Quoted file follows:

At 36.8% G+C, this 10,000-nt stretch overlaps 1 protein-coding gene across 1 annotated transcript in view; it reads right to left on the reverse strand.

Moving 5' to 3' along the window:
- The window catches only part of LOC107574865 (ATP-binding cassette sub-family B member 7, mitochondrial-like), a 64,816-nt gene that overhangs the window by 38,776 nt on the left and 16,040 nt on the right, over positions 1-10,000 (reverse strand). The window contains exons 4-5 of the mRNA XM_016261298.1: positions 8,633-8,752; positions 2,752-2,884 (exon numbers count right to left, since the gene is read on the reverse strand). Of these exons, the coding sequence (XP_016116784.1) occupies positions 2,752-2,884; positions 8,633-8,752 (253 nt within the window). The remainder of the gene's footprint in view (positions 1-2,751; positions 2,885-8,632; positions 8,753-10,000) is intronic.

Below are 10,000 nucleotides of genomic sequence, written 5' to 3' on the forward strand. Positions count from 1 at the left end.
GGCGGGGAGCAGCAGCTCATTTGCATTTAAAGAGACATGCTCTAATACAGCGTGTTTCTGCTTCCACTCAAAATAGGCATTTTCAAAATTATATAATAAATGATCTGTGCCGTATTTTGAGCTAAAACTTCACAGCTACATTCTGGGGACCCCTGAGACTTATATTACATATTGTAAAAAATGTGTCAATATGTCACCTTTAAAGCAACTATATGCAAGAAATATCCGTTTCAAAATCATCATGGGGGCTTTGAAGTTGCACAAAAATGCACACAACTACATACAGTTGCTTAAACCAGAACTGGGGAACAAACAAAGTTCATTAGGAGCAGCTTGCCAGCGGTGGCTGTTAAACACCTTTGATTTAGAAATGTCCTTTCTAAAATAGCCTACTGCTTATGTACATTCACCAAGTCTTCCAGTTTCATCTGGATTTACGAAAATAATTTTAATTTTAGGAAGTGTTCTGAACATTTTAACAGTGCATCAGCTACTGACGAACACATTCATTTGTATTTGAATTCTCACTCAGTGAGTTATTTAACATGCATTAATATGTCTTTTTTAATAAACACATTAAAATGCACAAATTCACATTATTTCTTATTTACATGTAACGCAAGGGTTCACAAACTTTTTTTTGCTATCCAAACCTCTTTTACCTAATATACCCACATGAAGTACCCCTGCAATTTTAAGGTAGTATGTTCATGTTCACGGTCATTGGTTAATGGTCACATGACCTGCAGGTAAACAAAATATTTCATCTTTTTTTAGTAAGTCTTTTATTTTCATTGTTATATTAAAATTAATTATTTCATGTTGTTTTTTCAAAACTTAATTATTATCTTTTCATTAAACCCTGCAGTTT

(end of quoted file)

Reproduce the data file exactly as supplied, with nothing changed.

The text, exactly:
At 36.8% G+C, this 10,000-nt stretch overlaps 1 protein-coding gene across 1 annotated transcript in view; it reads right to left on the reverse strand.

Moving 5' to 3' along the window:
- The window catches only part of LOC107574865 (ATP-binding cassette sub-family B member 7, mitochondrial-like), a 64,816-nt gene that overhangs the window by 38,776 nt on the left and 16,040 nt on the right, over positions 1-10,000 (reverse strand). The window contains exons 4-5 of the mRNA XM_016261298.1: positions 8,633-8,752; positions 2,752-2,884 (exon numbers count right to left, since the gene is read on the reverse strand). Of these exons, the coding sequence (XP_016116784.1) occupies positions 2,752-2,884; positions 8,633-8,752 (253 nt within the window). The remainder of the gene's footprint in view (positions 1-2,751; positions 2,885-8,632; positions 8,753-10,000) is intronic.

Below are 10,000 nucleotides of genomic sequence, written 5' to 3' on the forward strand. Positions count from 1 at the left end.
GGCGGGGAGCAGCAGCTCATTTGCATTTAAAGAGACATGCTCTAATACAGCGTGTTTCTGCTTCCACTCAAAATAGGCATTTTCAAAATTATATAATAAATGATCTGTGCCGTATTTTGAGCTAAAACTTCACAGCTACATTCTGGGGACCCCTGAGACTTATATTACATATTGTAAAAAATGTGTCAATATGTCACCTTTAAAGCAACTATATGCAAGAAATATCCGTTTCAAAATCATCATGGGGGCTTTGAAGTTGCACAAAAATGCACACAACTACATACAGTTGCTTAAACCAGAACTGGGGAACAAACAAAGTTCATTAGGAGCAGCTTGCCAGCGGTGGCTGTTAAACACCTTTGATTTAGAAATGTCCTTTCTAAAATAGCCTACTGCTTATGTACATTCACCAAGTCTTCCAGTTTCATCTGGATTTACGAAAATAATTTTAATTTTAGGAAGTGTTCTGAACATTTTAACAGTGCATCAGCTACTGACGAACACATTCATTTGTATTTGAATTCTCACTCAGTGAGTTATTTAACATGCATTAATATGTCTTTTTTAATAAACACATTAAAATGCACAAATTCACATTATTTCTTATTTACATGTAACGCAAGGGTTCACAAACTTTTTTTTGCTATCCAAACCTCTTTTACCTAATATACCCACATGAAGTACCCCTGCAATTTTAAGGTAGTATGTTCATGTTCACGGTCATTGGTTAATGGTCACATGACCTGCAGGTAAACAAAATATTTCATCTTTTTTTAGTAAGTCTTTTATTTTCATTGTTATATTAAAATTAATTATTTCATGTTGTTTTTTCAAAACTTAATTATTATCTTTTCATTAAACCCTGCAGTTT